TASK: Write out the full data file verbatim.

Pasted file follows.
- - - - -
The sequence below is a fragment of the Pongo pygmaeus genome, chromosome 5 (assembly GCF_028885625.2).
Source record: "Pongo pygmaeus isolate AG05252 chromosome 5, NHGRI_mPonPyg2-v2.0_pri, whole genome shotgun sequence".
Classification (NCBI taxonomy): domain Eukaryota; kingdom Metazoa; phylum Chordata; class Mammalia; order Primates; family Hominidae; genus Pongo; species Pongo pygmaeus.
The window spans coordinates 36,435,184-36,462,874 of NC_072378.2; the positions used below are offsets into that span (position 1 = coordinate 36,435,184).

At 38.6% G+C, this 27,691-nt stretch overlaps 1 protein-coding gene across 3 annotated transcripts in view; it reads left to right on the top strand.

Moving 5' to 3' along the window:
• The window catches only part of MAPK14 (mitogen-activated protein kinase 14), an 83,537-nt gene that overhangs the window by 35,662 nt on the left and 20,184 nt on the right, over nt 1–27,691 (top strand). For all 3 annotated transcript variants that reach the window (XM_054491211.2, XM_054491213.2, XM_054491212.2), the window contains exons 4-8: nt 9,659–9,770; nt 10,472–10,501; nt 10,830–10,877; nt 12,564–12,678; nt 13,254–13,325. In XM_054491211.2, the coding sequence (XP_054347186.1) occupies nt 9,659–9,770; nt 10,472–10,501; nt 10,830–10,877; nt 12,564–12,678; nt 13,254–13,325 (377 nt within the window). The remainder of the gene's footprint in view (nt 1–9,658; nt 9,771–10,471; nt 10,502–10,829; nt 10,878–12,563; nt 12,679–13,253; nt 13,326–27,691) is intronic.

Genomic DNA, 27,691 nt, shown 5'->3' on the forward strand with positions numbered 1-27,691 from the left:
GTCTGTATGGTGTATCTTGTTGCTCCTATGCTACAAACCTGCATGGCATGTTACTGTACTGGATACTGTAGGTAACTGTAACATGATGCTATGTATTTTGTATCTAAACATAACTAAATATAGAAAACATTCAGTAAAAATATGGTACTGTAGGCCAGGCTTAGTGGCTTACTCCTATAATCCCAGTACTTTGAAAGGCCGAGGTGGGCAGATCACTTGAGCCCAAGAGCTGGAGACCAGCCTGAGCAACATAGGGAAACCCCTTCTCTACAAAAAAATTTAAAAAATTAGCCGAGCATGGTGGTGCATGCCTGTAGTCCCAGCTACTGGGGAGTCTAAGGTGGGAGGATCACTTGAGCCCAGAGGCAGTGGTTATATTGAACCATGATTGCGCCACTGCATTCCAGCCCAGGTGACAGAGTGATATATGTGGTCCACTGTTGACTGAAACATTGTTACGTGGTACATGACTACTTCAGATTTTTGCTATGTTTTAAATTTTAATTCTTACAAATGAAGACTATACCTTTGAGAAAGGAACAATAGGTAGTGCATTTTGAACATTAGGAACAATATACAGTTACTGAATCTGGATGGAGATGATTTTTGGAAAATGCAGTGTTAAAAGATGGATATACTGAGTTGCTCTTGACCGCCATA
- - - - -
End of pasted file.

The sequence below is a fragment of the Pongo pygmaeus genome, chromosome 5 (assembly GCF_028885625.2).
Source record: "Pongo pygmaeus isolate AG05252 chromosome 5, NHGRI_mPonPyg2-v2.0_pri, whole genome shotgun sequence".
Classification (NCBI taxonomy): domain Eukaryota; kingdom Metazoa; phylum Chordata; class Mammalia; order Primates; family Hominidae; genus Pongo; species Pongo pygmaeus.
The window spans coordinates 36,435,184-36,462,874 of NC_072378.2; the positions used below are offsets into that span (position 1 = coordinate 36,435,184).

At 38.6% G+C, this 27,691-nt stretch overlaps 1 protein-coding gene across 3 annotated transcripts in view; it reads left to right on the top strand.

Moving 5' to 3' along the window:
• The window catches only part of MAPK14 (mitogen-activated protein kinase 14), an 83,537-nt gene that overhangs the window by 35,662 nt on the left and 20,184 nt on the right, over nt 1–27,691 (top strand). For all 3 annotated transcript variants that reach the window (XM_054491211.2, XM_054491213.2, XM_054491212.2), the window contains exons 4-8: nt 9,659–9,770; nt 10,472–10,501; nt 10,830–10,877; nt 12,564–12,678; nt 13,254–13,325. In XM_054491211.2, the coding sequence (XP_054347186.1) occupies nt 9,659–9,770; nt 10,472–10,501; nt 10,830–10,877; nt 12,564–12,678; nt 13,254–13,325 (377 nt within the window). The remainder of the gene's footprint in view (nt 1–9,658; nt 9,771–10,471; nt 10,502–10,829; nt 10,878–12,563; nt 12,679–13,253; nt 13,326–27,691) is intronic.

Genomic DNA, 27,691 nt, shown 5'->3' on the forward strand with positions numbered 1-27,691 from the left:
GTCTGTATGGTGTATCTTGTTGCTCCTATGCTACAAACCTGCATGGCATGTTACTGTACTGGATACTGTAGGTAACTGTAACATGATGCTATGTATTTTGTATCTAAACATAACTAAATATAGAAAACATTCAGTAAAAATATGGTACTGTAGGCCAGGCTTAGTGGCTTACTCCTATAATCCCAGTACTTTGAAAGGCCGAGGTGGGCAGATCACTTGAGCCCAAGAGCTGGAGACCAGCCTGAGCAACATAGGGAAACCCCTTCTCTACAAAAAAATTTAAAAAATTAGCCGAGCATGGTGGTGCATGCCTGTAGTCCCAGCTACTGGGGAGTCTAAGGTGGGAGGATCACTTGAGCCCAGAGGCAGTGGTTATATTGAACCATGATTGCGCCACTGCATTCCAGCCCAGGTGACAGAGTGATATATGTGGTCCACTGTTGACTGAAACATTGTTACGTGGTACATGACTACTTCAGATTTTTGCTATGTTTTAAATTTTAATTCTTACAAATGAAGACTATACCTTTGAGAAAGGAACAATAGGTAGTGCATTTTGAACATTAGGAACAATATACAGTTACTGAATCTGGATGGAGATGATTTTTGGAAAATGCAGTGTTAAAAGATGGATATACTGAGTTGCTCTTGACCGCCATA